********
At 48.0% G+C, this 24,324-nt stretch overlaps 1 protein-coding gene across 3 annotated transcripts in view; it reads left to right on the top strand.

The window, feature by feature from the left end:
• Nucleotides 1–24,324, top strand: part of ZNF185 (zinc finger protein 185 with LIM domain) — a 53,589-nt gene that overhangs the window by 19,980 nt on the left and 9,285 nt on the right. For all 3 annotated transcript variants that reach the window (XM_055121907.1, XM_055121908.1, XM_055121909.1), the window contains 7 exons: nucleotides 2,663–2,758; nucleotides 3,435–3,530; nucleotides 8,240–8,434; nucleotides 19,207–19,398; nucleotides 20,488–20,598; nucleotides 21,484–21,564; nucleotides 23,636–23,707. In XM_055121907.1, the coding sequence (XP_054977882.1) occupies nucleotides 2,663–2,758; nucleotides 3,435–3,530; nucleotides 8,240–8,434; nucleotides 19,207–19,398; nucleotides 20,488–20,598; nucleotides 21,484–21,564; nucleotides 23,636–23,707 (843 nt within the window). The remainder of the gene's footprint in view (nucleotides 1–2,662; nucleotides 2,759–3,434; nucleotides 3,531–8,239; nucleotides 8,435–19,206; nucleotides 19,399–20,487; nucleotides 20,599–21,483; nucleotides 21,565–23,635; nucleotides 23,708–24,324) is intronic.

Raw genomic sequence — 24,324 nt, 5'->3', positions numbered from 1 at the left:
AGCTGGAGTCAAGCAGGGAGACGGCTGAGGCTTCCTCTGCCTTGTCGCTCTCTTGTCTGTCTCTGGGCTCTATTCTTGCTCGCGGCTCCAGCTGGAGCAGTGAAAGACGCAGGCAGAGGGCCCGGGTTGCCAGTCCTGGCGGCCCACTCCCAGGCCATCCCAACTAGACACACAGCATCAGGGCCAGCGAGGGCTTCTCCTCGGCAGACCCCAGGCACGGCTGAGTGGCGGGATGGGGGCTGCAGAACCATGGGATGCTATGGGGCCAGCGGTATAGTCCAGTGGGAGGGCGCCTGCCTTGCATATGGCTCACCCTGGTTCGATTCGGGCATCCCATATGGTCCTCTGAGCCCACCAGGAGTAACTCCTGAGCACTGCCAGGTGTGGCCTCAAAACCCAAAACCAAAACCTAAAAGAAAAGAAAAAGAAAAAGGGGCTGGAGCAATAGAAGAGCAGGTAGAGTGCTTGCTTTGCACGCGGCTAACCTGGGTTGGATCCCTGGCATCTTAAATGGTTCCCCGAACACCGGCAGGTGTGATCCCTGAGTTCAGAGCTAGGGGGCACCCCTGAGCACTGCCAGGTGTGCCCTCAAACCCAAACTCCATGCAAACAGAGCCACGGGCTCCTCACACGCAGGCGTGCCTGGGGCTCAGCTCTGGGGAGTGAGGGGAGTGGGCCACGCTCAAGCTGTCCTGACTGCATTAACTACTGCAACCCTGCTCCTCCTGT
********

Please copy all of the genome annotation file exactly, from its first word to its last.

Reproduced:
At 48.0% G+C, this 24,324-nt stretch overlaps 1 protein-coding gene across 3 annotated transcripts in view; it reads left to right on the top strand.

The window, feature by feature from the left end:
• Nucleotides 1–24,324, top strand: part of ZNF185 (zinc finger protein 185 with LIM domain) — a 53,589-nt gene that overhangs the window by 19,980 nt on the left and 9,285 nt on the right. For all 3 annotated transcript variants that reach the window (XM_055121907.1, XM_055121908.1, XM_055121909.1), the window contains 7 exons: nucleotides 2,663–2,758; nucleotides 3,435–3,530; nucleotides 8,240–8,434; nucleotides 19,207–19,398; nucleotides 20,488–20,598; nucleotides 21,484–21,564; nucleotides 23,636–23,707. In XM_055121907.1, the coding sequence (XP_054977882.1) occupies nucleotides 2,663–2,758; nucleotides 3,435–3,530; nucleotides 8,240–8,434; nucleotides 19,207–19,398; nucleotides 20,488–20,598; nucleotides 21,484–21,564; nucleotides 23,636–23,707 (843 nt within the window). The remainder of the gene's footprint in view (nucleotides 1–2,662; nucleotides 2,759–3,434; nucleotides 3,531–8,239; nucleotides 8,435–19,206; nucleotides 19,399–20,487; nucleotides 20,599–21,483; nucleotides 21,565–23,635; nucleotides 23,708–24,324) is intronic.

Raw genomic sequence — 24,324 nt, 5'->3', positions numbered from 1 at the left:
AGCTGGAGTCAAGCAGGGAGACGGCTGAGGCTTCCTCTGCCTTGTCGCTCTCTTGTCTGTCTCTGGGCTCTATTCTTGCTCGCGGCTCCAGCTGGAGCAGTGAAAGACGCAGGCAGAGGGCCCGGGTTGCCAGTCCTGGCGGCCCACTCCCAGGCCATCCCAACTAGACACACAGCATCAGGGCCAGCGAGGGCTTCTCCTCGGCAGACCCCAGGCACGGCTGAGTGGCGGGATGGGGGCTGCAGAACCATGGGATGCTATGGGGCCAGCGGTATAGTCCAGTGGGAGGGCGCCTGCCTTGCATATGGCTCACCCTGGTTCGATTCGGGCATCCCATATGGTCCTCTGAGCCCACCAGGAGTAACTCCTGAGCACTGCCAGGTGTGGCCTCAAAACCCAAAACCAAAACCTAAAAGAAAAGAAAAAGAAAAAGGGGCTGGAGCAATAGAAGAGCAGGTAGAGTGCTTGCTTTGCACGCGGCTAACCTGGGTTGGATCCCTGGCATCTTAAATGGTTCCCCGAACACCGGCAGGTGTGATCCCTGAGTTCAGAGCTAGGGGGCACCCCTGAGCACTGCCAGGTGTGCCCTCAAACCCAAACTCCATGCAAACAGAGCCACGGGCTCCTCACACGCAGGCGTGCCTGGGGCTCAGCTCTGGGGAGTGAGGGGAGTGGGCCACGCTCAAGCTGTCCTGACTGCATTAACTACTGCAACCCTGCTCCTCCTGT